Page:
• Respond to letters and phone calls: it’s natural to want to keep your head down and hope your renting worries will go away but it’s important to read everything your landlord or letting agent sends you. Keep a record of every letter and phone call.      
  • If you are struggling to pay your rent, speak to your landlord or letting agent as soon as possible. They may be willing to agree a repayment plan, reduced rent or accept a late payment. Just be sure to get the details of any agreement in writing.     
  • Find out about extra support. You may be able to claim Universal Credit to help with your housing costs. To find out what benefits you might be entitled to, you can use this benefits calculator, and Shelter also has an online guide to Universal Credit. 

According to StepChange, the number of tenants that have fallen behind on rent payments has doubled during the pandemic to 460,000.

Bailiffs are now able to repossess residential properties – and landlords no longer have to give tenants six months' notice before starting eviction proceedings.

They will have to give four months notice for evictions, until August 1 when it will be reduced to two months.

Research published last month showed that 850,000 Brits feared losing their homes as the ban on tenant evictions was scrapped.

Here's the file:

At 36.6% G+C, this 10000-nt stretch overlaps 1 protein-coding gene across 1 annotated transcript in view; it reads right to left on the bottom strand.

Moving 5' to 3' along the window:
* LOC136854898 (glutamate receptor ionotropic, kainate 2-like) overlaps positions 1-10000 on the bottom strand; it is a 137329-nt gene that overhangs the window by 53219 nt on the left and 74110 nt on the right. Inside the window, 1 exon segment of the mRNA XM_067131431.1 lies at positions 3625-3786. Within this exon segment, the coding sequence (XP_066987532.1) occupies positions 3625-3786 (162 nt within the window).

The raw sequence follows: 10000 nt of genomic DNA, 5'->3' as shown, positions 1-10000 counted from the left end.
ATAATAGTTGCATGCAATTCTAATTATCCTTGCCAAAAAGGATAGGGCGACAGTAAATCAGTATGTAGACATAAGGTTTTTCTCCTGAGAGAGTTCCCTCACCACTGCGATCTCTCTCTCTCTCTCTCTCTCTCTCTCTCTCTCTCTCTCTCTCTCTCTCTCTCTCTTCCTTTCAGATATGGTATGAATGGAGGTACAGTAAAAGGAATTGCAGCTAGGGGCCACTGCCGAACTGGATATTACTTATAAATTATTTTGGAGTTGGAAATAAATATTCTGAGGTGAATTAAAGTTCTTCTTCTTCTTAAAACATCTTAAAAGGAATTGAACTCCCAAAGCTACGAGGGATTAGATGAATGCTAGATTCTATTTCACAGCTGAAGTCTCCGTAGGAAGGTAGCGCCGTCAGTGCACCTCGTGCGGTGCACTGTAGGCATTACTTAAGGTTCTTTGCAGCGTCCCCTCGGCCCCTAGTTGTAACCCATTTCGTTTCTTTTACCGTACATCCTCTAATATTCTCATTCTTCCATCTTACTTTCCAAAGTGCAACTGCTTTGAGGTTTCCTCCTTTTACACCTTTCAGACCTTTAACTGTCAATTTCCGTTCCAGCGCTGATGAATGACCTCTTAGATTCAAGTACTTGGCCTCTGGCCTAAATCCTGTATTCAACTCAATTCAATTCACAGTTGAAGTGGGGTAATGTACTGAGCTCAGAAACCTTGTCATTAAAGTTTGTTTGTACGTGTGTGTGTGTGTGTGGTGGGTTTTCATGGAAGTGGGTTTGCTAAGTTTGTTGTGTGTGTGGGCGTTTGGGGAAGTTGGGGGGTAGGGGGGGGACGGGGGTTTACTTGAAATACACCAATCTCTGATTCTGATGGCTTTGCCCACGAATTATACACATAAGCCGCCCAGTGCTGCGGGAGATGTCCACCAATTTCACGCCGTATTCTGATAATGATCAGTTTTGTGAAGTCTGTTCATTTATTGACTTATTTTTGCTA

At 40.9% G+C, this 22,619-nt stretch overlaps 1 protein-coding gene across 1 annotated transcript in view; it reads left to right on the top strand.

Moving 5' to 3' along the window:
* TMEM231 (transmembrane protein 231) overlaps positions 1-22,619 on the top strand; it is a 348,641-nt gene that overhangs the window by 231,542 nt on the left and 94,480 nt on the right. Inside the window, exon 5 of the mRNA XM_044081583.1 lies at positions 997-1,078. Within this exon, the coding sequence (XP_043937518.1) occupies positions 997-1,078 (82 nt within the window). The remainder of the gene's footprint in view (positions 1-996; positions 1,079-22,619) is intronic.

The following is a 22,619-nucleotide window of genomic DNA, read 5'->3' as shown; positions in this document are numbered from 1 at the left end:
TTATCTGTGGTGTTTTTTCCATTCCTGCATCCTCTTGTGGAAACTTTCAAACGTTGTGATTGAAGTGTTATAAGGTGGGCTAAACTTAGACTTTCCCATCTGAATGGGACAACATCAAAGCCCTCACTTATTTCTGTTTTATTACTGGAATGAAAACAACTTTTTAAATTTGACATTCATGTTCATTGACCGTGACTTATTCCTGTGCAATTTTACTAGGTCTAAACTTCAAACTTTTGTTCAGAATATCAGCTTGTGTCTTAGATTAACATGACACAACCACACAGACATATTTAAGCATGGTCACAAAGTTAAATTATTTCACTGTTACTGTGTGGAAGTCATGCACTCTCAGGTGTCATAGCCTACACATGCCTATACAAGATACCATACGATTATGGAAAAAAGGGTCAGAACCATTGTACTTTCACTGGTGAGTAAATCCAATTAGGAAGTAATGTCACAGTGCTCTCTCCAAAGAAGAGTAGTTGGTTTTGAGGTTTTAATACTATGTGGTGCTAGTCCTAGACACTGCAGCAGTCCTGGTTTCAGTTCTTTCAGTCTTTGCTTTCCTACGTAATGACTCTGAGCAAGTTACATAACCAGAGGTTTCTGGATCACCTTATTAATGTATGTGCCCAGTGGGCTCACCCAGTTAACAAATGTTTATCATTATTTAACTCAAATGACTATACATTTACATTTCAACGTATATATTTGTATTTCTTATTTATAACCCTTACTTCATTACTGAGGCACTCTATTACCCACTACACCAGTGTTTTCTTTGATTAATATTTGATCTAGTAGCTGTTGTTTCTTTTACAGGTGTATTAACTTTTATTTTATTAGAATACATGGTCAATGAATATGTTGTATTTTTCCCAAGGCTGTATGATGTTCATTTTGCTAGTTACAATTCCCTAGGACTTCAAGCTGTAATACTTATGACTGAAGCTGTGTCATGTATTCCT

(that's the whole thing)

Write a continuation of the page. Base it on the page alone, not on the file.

If you're a private tenant, your landlord can ask you to move out using either a Section 21 or Section 8 notice.

A Section 21 notice is commonly referred to as a "no-fault eviction" as landlords don't have to give a reason for wanting you to leave.

With a Section 8 notice, landlords must have grounds for kicking you out, such as falling behind on rent, property damage or neighbours complaints.

Polly Neate, chief executive of homelessness charity Shelter, said: “Unless the government acts, the end of the evictions ban risks putting thousands of struggling renters on the path to homelessness. 

“Longer four-month notice periods, while they last, will give some tenants valuable time to make a backup plan. But for others this will just delay the inevitable.

What is the section 21 rule and what are your rights as a renter?

THE law – known as Section 21 – means a landlord can ask you to move out without needing a particular reason.